Barriers to Shared Growth: The Case of Land Use Regulation and Economic Rents

Barriers to Shared Growth: The Case of Land Use Regulation and Economic Rents

Before I turn to longer-term structural trends, let me highlight that the housing recovery has been strong in recent years, aided by a wide range of countercyclical policies from the Administration and general improvement in the economy. Residential investment rose solidly at a 4.6 percent annual rate in the last two years, reflecting further increases in housing construction, which has surpassed an average pace of 1 million units per year. In addition, household formation, which had been depressed since the recession, has begun to pick up and points to additional demand for housing. A solid recovery in house prices has boosted home equity and strengthened household balance sheets, such that the share of homeowners underwater today is now less than half of what it was in 2010 and 2011. Rising housing wealth has also supported consumer spending, a bright spot in the economy. And with financial and mortgage market reforms in place to prevent a repeat of earlier market excesses, access to mortgage credit continues to expand, although at a pace that is still too gradual; including the fact that gains in mortgage credit have been slow to reach minority and lower-income households.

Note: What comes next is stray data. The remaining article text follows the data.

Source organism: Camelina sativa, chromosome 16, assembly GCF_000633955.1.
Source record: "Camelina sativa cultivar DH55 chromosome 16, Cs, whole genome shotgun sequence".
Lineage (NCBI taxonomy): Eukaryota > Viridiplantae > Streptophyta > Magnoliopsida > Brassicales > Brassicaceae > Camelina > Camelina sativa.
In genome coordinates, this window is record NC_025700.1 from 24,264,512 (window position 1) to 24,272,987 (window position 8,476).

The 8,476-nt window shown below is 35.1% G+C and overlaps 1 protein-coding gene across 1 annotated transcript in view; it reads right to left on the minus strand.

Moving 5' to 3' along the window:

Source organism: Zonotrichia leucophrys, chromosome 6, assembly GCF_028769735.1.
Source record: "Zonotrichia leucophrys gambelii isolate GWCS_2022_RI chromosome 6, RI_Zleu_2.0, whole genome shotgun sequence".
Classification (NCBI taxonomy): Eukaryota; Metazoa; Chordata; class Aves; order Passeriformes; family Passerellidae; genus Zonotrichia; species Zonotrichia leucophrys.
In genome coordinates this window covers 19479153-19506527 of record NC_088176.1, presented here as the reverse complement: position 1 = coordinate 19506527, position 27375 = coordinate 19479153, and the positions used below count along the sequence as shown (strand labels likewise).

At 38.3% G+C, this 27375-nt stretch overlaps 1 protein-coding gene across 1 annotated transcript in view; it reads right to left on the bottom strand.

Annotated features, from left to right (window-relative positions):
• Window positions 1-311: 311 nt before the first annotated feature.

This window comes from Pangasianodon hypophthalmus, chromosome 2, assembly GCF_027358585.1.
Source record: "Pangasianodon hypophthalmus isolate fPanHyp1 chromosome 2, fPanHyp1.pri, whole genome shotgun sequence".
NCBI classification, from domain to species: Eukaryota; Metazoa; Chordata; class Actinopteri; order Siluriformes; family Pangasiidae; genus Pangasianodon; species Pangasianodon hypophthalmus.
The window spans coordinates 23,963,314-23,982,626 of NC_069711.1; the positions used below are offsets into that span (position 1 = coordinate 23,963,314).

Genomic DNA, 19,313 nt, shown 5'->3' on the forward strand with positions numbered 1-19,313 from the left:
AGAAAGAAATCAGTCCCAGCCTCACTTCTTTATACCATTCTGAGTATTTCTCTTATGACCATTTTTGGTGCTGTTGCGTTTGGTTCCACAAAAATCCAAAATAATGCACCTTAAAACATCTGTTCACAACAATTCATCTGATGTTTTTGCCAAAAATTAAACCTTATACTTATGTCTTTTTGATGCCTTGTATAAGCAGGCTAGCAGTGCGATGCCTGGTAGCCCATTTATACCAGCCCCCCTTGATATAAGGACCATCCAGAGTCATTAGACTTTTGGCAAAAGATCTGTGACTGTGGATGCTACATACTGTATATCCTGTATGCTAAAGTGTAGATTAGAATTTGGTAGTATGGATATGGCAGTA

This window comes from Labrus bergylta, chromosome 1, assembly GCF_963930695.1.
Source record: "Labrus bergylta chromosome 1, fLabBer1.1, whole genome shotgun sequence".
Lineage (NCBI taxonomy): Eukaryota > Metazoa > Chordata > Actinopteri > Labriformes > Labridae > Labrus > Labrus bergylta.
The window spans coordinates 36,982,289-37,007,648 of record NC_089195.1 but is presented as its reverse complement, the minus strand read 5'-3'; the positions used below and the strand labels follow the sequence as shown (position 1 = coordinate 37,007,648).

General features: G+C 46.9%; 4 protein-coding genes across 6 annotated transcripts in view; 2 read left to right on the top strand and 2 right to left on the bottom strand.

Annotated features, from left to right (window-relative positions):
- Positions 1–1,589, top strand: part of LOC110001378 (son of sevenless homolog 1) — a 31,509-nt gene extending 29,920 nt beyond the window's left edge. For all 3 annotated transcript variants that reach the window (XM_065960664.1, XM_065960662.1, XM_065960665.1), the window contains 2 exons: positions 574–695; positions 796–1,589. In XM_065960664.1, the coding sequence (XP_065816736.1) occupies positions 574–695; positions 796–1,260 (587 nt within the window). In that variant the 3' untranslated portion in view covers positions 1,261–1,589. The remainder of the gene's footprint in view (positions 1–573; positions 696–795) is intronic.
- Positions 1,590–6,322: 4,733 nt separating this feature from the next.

The fact that this cyclical recovery in the housing market is well underway makes it a good time to step back and examine broader trends and features of the housing market. For one, expanding affordable and fair housing—giving families the ability to live in economically thriving communities and housing choices free from discrimination—remains an ongoing concern and focus for the Administration. As researchers right here at the Urban Institute pointed out this past June, not one county in the country has a large enough stock of affordable housing for renters with extremely low incomes

Jason Furman

White House

November 20, 2015

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